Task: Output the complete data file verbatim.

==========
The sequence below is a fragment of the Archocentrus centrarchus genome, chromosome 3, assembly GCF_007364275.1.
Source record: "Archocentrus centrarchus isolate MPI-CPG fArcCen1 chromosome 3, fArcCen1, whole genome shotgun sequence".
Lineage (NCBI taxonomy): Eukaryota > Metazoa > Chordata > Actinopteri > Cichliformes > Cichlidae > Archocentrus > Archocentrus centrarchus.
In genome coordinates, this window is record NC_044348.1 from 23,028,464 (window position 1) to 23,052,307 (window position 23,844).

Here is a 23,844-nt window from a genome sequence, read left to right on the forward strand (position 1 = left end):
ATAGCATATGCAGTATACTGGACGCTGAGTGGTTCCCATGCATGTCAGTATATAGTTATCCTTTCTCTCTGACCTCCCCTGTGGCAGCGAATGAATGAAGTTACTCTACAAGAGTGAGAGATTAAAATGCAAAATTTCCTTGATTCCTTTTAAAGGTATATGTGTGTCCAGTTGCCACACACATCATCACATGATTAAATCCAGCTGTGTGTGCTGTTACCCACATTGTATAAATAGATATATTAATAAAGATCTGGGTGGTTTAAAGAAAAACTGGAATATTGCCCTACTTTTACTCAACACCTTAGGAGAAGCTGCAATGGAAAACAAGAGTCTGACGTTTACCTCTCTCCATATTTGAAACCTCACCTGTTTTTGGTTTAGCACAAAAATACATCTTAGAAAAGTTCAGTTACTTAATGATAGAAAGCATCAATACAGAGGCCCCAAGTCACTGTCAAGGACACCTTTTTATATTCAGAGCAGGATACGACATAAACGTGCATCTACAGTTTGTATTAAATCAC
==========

The sequence below is a fragment of the Archocentrus centrarchus genome, chromosome 3, assembly GCF_007364275.1.
Source record: "Archocentrus centrarchus isolate MPI-CPG fArcCen1 chromosome 3, fArcCen1, whole genome shotgun sequence".
Lineage (NCBI taxonomy): Eukaryota > Metazoa > Chordata > Actinopteri > Cichliformes > Cichlidae > Archocentrus > Archocentrus centrarchus.
In genome coordinates, this window is record NC_044348.1 from 23,028,464 (window position 1) to 23,052,307 (window position 23,844).

Here is a 23,844-nt window from a genome sequence, read left to right on the forward strand (position 1 = left end):
ATAGCATATGCAGTATACTGGACGCTGAGTGGTTCCCATGCATGTCAGTATATAGTTATCCTTTCTCTCTGACCTCCCCTGTGGCAGCGAATGAATGAAGTTACTCTACAAGAGTGAGAGATTAAAATGCAAAATTTCCTTGATTCCTTTTAAAGGTATATGTGTGTCCAGTTGCCACACACATCATCACATGATTAAATCCAGCTGTGTGTGCTGTTACCCACATTGTATAAATAGATATATTAATAAAGATCTGGGTGGTTTAAAGAAAAACTGGAATATTGCCCTACTTTTACTCAACACCTTAGGAGAAGCTGCAATGGAAAACAAGAGTCTGACGTTTACCTCTCTCCATATTTGAAACCTCACCTGTTTTTGGTTTAGCACAAAAATACATCTTAGAAAAGTTCAGTTACTTAATGATAGAAAGCATCAATACAGAGGCCCCAAGTCACTGTCAAGGACACCTTTTTATATTCAGAGCAGGATACGACATAAACGTGCATCTACAGTTTGTATTAAATCAC